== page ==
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Kidney Int. 2001 Apr;59(4):1363-73.

Gene expression profile in streptozotocin-induced diabetic mice kidneys undergoing glomerulosclerosis.

Author information

1
Department of Medicine III, Okayama University Medical School, Okayama, Japan. junwada@md.okayama-u.ac.jp

Abstract

BACKGROUND:

To elucidate the molecular mechanism of diabetic nephropathy, a high-density DNA filter array was employed to survey the gene expression profile of streptozotocin-induced diabetic CD-1 (ICR) mouse kidneys.

METHODS:

Ten-week-old CD-1 male mice were divided into four groups: (1) control, (2) unilaterally nephrectomized (UX) mice, (3) streptozotocin (STZ)-induced diabetic (STZ) mice, and (4) STZ mice with unilateral renal ablation (STZ-UX). Pathological changes were examined at 24 weeks after the induction. The gene expression profile was compared between the control and STZ mice by a Gene Discovery Array (GDA).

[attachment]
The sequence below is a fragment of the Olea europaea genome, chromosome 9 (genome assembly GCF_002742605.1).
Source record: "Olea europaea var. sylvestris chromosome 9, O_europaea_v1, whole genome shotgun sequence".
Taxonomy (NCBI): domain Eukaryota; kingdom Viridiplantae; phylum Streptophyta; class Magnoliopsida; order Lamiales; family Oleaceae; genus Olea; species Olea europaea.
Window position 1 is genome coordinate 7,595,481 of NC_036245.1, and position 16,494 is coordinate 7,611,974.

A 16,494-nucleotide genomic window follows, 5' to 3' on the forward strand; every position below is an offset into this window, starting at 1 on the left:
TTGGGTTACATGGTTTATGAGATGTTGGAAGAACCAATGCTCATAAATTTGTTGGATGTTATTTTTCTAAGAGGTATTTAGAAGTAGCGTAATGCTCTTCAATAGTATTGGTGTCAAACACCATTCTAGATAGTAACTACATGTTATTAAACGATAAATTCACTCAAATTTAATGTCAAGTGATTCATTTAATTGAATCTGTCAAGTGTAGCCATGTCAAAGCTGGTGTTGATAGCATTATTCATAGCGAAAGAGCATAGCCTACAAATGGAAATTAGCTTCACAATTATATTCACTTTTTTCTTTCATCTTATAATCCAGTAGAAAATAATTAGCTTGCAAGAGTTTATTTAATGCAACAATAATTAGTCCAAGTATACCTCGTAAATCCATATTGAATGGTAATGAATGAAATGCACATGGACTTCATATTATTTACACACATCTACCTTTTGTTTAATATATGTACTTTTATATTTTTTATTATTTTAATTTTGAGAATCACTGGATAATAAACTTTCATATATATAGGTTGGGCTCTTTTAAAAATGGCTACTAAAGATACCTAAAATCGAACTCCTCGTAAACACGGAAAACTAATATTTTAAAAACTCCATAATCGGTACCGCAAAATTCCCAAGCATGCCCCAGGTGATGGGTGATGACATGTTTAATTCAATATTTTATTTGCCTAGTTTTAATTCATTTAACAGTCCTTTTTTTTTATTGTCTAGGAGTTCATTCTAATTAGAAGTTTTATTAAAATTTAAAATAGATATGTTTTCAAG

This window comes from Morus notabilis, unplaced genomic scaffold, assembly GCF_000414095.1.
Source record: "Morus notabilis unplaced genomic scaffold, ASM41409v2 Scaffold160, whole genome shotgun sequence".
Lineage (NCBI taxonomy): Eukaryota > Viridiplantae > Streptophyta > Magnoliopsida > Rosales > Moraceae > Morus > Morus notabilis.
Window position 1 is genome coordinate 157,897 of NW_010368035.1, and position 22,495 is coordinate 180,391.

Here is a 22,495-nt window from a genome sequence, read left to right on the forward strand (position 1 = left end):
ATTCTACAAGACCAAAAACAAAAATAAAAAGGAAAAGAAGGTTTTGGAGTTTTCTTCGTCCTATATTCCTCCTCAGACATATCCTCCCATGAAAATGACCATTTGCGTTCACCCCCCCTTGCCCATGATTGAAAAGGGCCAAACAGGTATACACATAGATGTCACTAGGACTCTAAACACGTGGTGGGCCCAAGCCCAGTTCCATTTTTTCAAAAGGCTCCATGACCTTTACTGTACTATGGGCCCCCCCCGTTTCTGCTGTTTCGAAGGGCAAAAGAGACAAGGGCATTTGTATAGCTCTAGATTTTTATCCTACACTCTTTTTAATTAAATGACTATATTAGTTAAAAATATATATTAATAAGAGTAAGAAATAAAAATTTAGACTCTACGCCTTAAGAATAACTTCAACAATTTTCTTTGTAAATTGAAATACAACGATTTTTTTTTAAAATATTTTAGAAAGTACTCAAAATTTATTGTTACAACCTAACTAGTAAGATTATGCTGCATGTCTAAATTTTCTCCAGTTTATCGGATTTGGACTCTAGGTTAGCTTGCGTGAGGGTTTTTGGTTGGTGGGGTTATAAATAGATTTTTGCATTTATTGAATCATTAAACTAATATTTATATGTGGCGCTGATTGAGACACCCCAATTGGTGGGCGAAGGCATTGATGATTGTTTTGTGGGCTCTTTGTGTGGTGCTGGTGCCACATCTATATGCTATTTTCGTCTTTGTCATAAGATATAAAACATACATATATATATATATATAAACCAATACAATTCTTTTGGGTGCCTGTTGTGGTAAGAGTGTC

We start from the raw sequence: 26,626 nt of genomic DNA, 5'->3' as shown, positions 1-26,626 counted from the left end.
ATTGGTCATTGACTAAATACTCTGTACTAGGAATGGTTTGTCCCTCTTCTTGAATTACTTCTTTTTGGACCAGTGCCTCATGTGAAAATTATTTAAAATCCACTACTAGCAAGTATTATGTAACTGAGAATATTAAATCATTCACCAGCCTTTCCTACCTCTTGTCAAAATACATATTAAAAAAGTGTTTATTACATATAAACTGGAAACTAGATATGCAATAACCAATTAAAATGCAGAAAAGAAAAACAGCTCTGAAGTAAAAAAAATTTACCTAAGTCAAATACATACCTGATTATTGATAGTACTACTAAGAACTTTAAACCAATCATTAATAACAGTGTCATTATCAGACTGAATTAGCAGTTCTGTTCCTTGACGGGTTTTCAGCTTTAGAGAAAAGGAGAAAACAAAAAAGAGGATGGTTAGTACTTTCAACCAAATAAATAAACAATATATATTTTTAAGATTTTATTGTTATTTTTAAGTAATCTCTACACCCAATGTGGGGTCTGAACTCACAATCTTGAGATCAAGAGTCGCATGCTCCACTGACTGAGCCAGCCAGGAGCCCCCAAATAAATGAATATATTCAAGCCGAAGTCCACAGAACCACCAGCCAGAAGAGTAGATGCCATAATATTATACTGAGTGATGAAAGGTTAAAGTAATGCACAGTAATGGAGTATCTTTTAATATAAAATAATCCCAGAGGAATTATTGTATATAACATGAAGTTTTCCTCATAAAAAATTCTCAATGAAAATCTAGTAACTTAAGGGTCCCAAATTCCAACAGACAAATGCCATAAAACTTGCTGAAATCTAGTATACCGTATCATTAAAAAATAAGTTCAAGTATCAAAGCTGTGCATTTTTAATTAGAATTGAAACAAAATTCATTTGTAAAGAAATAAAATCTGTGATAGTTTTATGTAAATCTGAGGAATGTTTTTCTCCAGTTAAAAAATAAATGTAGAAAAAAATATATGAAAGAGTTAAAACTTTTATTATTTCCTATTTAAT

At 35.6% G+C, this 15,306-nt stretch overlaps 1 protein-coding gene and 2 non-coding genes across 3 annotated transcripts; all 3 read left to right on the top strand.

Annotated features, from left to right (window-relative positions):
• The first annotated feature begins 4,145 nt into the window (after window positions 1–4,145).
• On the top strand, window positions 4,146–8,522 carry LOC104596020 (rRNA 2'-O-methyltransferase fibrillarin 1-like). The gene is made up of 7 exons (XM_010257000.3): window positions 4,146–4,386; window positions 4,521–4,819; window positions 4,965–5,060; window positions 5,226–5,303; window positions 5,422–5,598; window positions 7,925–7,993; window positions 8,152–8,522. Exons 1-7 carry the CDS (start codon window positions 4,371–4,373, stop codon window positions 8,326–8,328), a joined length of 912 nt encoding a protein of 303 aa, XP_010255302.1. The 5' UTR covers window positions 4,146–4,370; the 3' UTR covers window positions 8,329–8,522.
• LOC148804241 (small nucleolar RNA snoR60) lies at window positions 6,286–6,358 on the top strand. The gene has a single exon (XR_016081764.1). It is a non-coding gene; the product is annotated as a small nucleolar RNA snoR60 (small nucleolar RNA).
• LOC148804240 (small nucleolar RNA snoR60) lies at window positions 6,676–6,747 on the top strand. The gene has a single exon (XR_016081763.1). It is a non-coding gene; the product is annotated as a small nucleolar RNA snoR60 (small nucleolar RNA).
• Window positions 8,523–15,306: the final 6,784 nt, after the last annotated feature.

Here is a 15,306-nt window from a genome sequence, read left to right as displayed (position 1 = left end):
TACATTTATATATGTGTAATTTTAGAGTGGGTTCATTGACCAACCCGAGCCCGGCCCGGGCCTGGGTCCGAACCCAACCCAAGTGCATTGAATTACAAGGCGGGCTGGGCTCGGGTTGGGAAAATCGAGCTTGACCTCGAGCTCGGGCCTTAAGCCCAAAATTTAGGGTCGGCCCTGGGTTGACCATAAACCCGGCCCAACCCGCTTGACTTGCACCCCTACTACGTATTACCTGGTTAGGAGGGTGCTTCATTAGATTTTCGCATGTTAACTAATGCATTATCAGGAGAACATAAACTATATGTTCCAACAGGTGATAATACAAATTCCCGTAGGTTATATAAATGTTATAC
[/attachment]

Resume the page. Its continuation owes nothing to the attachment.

RESULTS:

The glomeruli in UX mouse kidney showed prominent glomerular hypertrophy, while the accumulation of mesangial matrix was minimal. Both STZ and STZ + UX mice had significant glomerular hypertrophy and glomerulosclerosis, and the lesions were not enhanced by renal ablation. By comparison between control and STZ mice, 16 clones that increased in expression with the induction of diabetes and 65 clones that decreased in diabetic kidneys were identified. The 37 known genes were related to glucose and lipid metabolism, ion transport, transcription factors, signaling molecules, and extracellular matrix-related molecules. The genes known to be involved in cell differentiation and organogenesis in various tissues (that is, Unc-18 homolog, POU domain transcription factor 2, lunatic fringe gene homolog, fibrous sheath component 1, Sox-17, fibulin 2, and MRJ) were found to be differentially expressed in the early phase of diabetic kidneys.

CONCLUSIONS:

Hyperglycemia is a major determinant of glomerulosclerosis in STZ-induced diabetic CD-1 mice, and the altered gene expression in the early phase of diabetic kidney may be critical for the development of diabetic nephropathy.

[Indexed for MEDLINE]
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